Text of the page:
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The Emergence of Italian Pentecostalism: Affectivity and Aesthetic Worship Practices

Italians came to America seeking what appeared perpetually elusive in southern Europe—a respected place in society. Immigrants stood at the bottom rung of the social ladder. Between 1899 and 1910 nearly 2.5 million Italians entered the US. Of this number 84% were from the economically underprivileged regions of southern Italy. Accustomed to rural, agrarian lifestyle, they left Italy with hopes of escaping oppressive taxation and poor working conditions. Some emigrated for political reasons or to evade military service, yet by far the most common reason was economic. Humbert S. Nelli’s study of the first Italian Pentecostal community indicates that those emigrating from central and northern Italy were driven by economic advancement, originating from humble means and lower class areas.[20]

Italians settled in neighborhoods that “compared unfavorably with the worst circumstances of other immigrant groups.” This reality held especially true for Italians of the first Pentecostal community located on Chicago’s Near North Side. According to Rudolph J. Vecoli immigrants such as contadini from Sicily entered the Near North Side en masse.[21] Discrimination against Sicilians included allegations of social ineptitude and, in extreme cases, Sicilians were blamed for declining property value. Sicilians and Swedes reportedly engaged in “blood battles” using sticks, knives, clubs, and blackjacks. The Near North Side became infamous for the frequency of murders and bombings.[22]

The Italian Pentecostal movement was born in this volatile setting. Through much toil and a renewed faith Italian Pentecostals persevered and made a name for themselves among the urban labor force. By 1910 most found work as general laborers, artisans, or small business proprietors. Yet as historian Grant Wacker suggests, even then Italians occupied only the second social strata. A considerable distance stood between Italians and the upwardly mobile, affluent classes of the third and fourth strata.[23]

Italians struggled with deprivation stemming from religious and ancestral estrangement. They saw the Catholic Church in America accommodating to a society which treated as outsiders. With efforts structured largely around the Irish Church, the American Catholic Church neglected their responsibility to Italian immigrants. They failed to appreciate the customs and traditions of the contadini whose primitive and imaginative faith was more of a folk religion and less the rigid orthodoxy of Catholicism. Contadini earned a reputation for celebrations (festes) held in honor of the Virgin Mary and patron saints. The cultural displacement of the contadini contributed to growing anticlericalism.[24]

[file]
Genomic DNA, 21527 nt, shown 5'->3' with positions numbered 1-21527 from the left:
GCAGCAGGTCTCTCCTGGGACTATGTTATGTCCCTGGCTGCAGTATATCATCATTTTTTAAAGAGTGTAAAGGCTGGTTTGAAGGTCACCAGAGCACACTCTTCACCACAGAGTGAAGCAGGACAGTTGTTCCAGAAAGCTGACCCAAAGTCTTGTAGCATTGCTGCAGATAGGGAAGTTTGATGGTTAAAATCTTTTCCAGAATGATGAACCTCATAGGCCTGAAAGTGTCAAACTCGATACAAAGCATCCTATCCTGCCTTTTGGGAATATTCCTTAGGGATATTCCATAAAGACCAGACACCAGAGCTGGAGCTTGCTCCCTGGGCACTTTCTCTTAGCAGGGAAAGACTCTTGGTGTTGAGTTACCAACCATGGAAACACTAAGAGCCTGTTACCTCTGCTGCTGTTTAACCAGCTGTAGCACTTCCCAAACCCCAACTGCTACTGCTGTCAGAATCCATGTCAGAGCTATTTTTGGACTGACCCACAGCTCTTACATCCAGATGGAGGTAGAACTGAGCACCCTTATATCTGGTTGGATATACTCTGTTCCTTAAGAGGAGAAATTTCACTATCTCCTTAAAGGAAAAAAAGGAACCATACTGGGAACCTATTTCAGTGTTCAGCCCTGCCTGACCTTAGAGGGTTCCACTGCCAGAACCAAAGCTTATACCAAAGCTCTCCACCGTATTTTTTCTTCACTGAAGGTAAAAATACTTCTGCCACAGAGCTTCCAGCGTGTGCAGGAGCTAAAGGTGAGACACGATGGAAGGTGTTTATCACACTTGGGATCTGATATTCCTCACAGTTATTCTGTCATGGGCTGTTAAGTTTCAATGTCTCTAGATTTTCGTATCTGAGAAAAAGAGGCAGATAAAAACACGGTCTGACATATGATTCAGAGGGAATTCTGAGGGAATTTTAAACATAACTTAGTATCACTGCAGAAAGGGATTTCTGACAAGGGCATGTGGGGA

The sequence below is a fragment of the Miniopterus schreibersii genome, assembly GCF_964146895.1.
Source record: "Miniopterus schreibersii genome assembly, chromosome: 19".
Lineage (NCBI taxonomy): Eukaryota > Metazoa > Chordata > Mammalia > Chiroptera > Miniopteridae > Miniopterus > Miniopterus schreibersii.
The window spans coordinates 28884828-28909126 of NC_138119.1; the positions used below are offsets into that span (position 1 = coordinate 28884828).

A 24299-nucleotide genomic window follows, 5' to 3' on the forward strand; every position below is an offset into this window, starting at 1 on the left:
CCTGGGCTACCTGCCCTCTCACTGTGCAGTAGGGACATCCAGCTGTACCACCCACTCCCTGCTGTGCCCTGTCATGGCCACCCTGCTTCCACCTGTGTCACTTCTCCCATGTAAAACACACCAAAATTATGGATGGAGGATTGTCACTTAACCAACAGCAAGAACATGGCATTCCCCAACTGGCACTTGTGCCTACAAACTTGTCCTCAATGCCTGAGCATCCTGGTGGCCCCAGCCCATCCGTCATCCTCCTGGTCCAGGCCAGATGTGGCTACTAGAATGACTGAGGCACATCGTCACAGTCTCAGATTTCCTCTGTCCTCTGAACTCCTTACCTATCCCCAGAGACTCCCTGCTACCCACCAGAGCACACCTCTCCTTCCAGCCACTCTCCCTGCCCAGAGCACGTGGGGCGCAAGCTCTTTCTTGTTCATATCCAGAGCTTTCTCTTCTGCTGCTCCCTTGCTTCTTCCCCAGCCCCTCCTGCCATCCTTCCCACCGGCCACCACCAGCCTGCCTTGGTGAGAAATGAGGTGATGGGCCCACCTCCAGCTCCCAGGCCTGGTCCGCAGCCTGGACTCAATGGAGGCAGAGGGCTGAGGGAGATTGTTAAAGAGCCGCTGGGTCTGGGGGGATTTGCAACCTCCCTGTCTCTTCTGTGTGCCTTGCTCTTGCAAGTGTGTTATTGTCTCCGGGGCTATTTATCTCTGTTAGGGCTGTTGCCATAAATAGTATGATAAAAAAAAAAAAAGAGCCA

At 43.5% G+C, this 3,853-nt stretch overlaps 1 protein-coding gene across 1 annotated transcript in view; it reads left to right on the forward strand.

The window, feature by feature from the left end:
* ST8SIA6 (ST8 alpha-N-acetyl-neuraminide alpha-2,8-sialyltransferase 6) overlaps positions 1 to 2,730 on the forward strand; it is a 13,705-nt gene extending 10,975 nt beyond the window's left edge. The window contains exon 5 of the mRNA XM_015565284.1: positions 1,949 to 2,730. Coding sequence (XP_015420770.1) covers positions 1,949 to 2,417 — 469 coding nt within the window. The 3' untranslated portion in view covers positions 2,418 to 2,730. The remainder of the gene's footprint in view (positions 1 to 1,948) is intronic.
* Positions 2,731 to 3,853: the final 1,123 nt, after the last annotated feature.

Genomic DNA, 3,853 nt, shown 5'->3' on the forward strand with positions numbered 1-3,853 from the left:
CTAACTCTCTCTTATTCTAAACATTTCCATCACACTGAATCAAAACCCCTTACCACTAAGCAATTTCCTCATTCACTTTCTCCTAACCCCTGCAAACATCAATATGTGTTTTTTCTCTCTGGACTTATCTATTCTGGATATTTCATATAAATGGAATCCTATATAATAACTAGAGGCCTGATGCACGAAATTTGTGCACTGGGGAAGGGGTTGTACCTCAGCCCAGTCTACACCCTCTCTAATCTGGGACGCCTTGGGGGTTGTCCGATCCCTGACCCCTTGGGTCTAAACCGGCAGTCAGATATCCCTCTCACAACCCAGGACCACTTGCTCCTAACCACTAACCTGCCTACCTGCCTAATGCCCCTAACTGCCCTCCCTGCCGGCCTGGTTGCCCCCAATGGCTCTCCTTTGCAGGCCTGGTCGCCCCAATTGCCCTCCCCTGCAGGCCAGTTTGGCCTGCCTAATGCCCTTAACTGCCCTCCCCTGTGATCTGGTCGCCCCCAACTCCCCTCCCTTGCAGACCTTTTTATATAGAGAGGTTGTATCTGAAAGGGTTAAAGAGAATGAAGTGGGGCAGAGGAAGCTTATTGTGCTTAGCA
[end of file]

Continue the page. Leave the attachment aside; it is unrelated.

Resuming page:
Among other ethnic groups, Italian immigrants consisted mainly of fathers and sons who came to the US expecting to return to Italy after a few years. Polish and Slavic Catholics came with their families intact and village priests in tow.[25] Italian immigrants found themselves severed from both faith and family. The result was a deeper psychological deprivation. In a study of Italian Pentecostals in Chicago, Joseph Colletti wrote that the “emotional expressiveness of Pentecostalism” helped “fill the psychic deprivation that many Italian immigrants felt as a result of being in tension with their new environment.”[26] Economic and ethnocultural conditions created an identity-crisis. Among other internal problems, affective displacement was the most detrimental to the self-concept of Italian immigrants. Their newfound faith reassured Italian Pentecostals that a sense of self-worth was possible without ever climbing the social ladder. The Pentecostal community supplied mutual affirmation, not conditioned on economic status, social rank, or respectability, but on the hope of salvation and the abiding presence of the Holy Spirit. Personal and cultural estrangement was alleviated by a new faith community which functioned like a surrogate or extended family.[27]

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Category: Church History

About the Author: Paul J. Palma, PhDc, is a Professor of Biblical Studies and Christian Ministry at Regent University and a Partner Correspondent at the Christian Broadcasting Network. Paul has authored or contributed to several books and has been published in a number of national and international journals. He and his wife, Gabrielle, have three children. For publications by Paul, visit his LinkedIn page. Facebook.

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